Reduced lung-cancer mortality with low-dose computed tomographic screening

Denise R Aberle, Amanda M Adams, Christine D Berg, William C Black, Jonathan D Clapp, Richard M Fagerstrom, Ilana F Gareen, Constantine Gatsonis, Pamela M Marcus, JoRean D Sicks, National Lung Screening Trial Research Team, Reginald F. Munden

Research output: Contribution to journalArticle

5225 Scopus citations

Abstract

BACKGROUND: The aggressive and heterogeneous nature of lung cancer has thwarted efforts to reduce mortality from this cancer through the use of screening. The advent of low-dose helical computed tomography (CT) altered the landscape of lung-cancer screening, with studies indicating that low-dose CT detects many tumors at early stages. The National Lung Screening Trial (NLST) was conducted to determine whether screening with low-dose CT could reduce mortality from lung cancer.

METHODS: From August 2002 through April 2004, we enrolled 53,454 persons at high risk for lung cancer at 33 U.S. medical centers. Participants were randomly assigned to undergo three annual screenings with either low-dose CT (26,722 participants) or single-view posteroanterior chest radiography (26,732). Data were collected on cases of lung cancer and deaths from lung cancer that occurred through December 31, 2009.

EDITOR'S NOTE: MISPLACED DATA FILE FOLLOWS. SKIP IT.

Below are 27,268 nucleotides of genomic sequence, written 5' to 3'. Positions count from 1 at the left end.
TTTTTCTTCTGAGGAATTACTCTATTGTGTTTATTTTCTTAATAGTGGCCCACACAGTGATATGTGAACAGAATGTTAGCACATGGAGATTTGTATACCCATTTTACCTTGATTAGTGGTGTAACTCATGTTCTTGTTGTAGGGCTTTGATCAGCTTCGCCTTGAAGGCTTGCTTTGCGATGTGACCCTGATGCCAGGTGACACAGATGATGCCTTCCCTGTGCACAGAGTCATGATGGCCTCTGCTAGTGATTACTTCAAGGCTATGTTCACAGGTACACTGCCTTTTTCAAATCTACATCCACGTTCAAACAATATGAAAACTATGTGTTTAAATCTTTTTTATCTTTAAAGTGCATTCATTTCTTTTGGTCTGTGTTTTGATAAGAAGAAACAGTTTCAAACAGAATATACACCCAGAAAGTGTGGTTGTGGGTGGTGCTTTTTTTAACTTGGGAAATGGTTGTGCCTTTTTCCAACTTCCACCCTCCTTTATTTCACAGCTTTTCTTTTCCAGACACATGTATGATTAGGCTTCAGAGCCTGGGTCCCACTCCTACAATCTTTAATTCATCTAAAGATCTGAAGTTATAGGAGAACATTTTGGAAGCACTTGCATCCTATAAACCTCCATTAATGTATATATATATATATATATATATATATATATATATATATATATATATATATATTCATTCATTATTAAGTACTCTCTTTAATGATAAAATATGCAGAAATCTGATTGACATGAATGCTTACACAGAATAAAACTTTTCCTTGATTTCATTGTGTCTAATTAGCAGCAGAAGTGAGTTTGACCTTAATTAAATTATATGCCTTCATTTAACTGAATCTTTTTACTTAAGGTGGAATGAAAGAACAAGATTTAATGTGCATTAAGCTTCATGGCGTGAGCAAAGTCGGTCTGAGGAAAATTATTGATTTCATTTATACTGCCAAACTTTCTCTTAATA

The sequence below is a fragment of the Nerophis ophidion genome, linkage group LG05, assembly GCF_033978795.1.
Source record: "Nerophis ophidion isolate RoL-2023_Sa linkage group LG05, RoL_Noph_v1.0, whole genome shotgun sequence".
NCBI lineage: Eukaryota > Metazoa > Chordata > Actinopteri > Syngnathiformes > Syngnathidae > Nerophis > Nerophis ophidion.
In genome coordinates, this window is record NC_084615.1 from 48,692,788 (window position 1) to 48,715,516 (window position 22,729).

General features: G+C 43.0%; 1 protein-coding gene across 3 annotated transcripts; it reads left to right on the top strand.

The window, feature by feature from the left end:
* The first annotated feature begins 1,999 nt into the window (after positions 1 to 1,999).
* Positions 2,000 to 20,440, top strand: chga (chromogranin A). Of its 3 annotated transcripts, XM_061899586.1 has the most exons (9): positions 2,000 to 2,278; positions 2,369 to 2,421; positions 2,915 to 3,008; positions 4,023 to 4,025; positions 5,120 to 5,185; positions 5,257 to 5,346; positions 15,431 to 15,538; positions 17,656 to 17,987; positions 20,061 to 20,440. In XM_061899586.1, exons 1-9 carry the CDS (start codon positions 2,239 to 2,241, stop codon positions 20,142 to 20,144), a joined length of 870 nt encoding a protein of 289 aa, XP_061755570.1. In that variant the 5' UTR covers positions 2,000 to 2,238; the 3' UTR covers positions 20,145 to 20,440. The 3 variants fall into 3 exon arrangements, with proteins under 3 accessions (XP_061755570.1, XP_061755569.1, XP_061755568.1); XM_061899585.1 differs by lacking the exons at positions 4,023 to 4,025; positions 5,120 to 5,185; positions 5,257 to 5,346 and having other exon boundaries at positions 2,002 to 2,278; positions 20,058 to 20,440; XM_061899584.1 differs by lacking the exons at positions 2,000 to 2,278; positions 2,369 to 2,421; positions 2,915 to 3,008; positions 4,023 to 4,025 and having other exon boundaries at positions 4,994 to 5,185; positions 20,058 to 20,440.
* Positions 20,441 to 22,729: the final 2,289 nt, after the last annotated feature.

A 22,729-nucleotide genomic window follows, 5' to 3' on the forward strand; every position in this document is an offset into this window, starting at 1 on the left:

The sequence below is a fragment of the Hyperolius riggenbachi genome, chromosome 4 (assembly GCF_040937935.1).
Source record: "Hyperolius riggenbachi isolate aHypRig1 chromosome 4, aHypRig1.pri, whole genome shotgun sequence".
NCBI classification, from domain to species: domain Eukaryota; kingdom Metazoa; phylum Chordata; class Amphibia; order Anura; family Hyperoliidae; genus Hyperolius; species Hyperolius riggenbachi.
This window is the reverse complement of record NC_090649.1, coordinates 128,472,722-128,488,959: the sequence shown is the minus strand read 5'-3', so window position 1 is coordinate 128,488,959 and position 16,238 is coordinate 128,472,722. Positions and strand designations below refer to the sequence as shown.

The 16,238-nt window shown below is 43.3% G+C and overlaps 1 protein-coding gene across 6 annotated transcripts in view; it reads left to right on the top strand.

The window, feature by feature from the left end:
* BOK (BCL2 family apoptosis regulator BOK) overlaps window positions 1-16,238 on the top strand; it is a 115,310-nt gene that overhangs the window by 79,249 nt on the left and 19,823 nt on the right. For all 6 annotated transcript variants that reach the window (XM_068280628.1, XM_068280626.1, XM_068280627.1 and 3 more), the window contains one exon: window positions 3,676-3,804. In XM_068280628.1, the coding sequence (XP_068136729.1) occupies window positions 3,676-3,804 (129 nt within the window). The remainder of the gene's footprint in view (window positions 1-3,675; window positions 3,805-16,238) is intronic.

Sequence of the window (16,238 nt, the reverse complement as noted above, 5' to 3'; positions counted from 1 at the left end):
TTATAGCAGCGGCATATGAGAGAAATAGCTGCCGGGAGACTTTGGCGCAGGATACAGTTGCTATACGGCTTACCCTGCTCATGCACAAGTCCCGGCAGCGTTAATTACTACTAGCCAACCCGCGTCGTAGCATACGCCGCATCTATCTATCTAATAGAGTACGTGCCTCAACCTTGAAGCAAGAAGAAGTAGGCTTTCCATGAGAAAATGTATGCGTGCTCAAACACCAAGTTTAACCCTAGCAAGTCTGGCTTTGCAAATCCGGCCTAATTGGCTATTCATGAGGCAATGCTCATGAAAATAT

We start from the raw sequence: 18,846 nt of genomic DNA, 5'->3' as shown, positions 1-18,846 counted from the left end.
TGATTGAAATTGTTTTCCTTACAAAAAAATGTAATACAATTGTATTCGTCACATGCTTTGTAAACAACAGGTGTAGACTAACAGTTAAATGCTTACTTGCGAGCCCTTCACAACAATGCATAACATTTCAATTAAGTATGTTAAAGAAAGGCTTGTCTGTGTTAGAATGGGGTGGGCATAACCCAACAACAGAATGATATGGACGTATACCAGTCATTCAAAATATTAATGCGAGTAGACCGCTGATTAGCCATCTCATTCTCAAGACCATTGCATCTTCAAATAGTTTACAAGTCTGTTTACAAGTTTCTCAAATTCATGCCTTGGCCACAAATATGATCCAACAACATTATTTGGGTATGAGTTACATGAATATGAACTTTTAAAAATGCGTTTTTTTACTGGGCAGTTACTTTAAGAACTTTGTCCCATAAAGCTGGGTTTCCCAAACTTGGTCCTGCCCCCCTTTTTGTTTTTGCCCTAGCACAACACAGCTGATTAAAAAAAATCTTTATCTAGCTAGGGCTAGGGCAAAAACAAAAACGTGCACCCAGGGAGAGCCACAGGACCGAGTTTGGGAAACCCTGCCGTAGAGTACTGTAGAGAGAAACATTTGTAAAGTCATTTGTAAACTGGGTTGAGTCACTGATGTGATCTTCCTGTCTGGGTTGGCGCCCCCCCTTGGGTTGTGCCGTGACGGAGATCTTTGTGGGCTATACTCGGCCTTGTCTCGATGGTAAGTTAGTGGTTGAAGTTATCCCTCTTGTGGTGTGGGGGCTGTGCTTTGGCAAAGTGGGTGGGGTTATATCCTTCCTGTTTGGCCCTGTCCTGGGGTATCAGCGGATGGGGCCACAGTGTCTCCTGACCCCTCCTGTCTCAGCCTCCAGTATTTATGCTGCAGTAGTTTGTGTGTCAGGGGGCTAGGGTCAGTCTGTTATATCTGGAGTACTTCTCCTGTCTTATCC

RESULTS: The rate of adherence to screening was more than 90%. The rate of positive screening tests was 24.2% with low-dose CT and 6.9% with radiography over all three rounds. A total of 96.4% of the positive screening results in the low-dose CT group and 94.5% in the radiography group were false positive results. The incidence of lung cancer was 645 cases per 100,000 person-years (1060 cancers) in the low-dose CT group, as compared with 572 cases per 100,000 person-years (941 cancers) in the radiography group (rate ratio, 1.13; 95% confidence interval [CI], 1.03 to 1.23). There were 247 deaths from lung cancer per 100,000 person-years in the low-dose CT group and 309 deaths per 100,000 person-years in the radiography group, representing a relative reduction in mortality from lung cancer with low-dose CT screening of 20.0% (95% CI, 6.8 to 26.7; P=0.004). The rate of death from any cause was reduced in the low-dose CT group, as compared with the radiography group, by 6.7% (95% CI, 1.2 to 13.6; P=0.02).

CONCLUSIONS: Screening with the use of low-dose CT reduces mortality from lung cancer. (Funded by the National Cancer Institute; National Lung Screening Trial ClinicalTrials.gov number, NCT00047385.).

Original languageEnglish (US)
Pages (from-to)395-409
Number of pages15
JournalThe New England journal of medicine
Volume365
Issue number5
DOIs
StatePublished - Aug 4 2011

Keywords

  • Aged
  • Bias (Epidemiology)
  • Female
  • Humans
  • Incidence
  • Lung Neoplasms
  • Male
  • Middle Aged
  • Patient Compliance
  • Radiography, Thoracic
  • Tomography, X-Ray Computed

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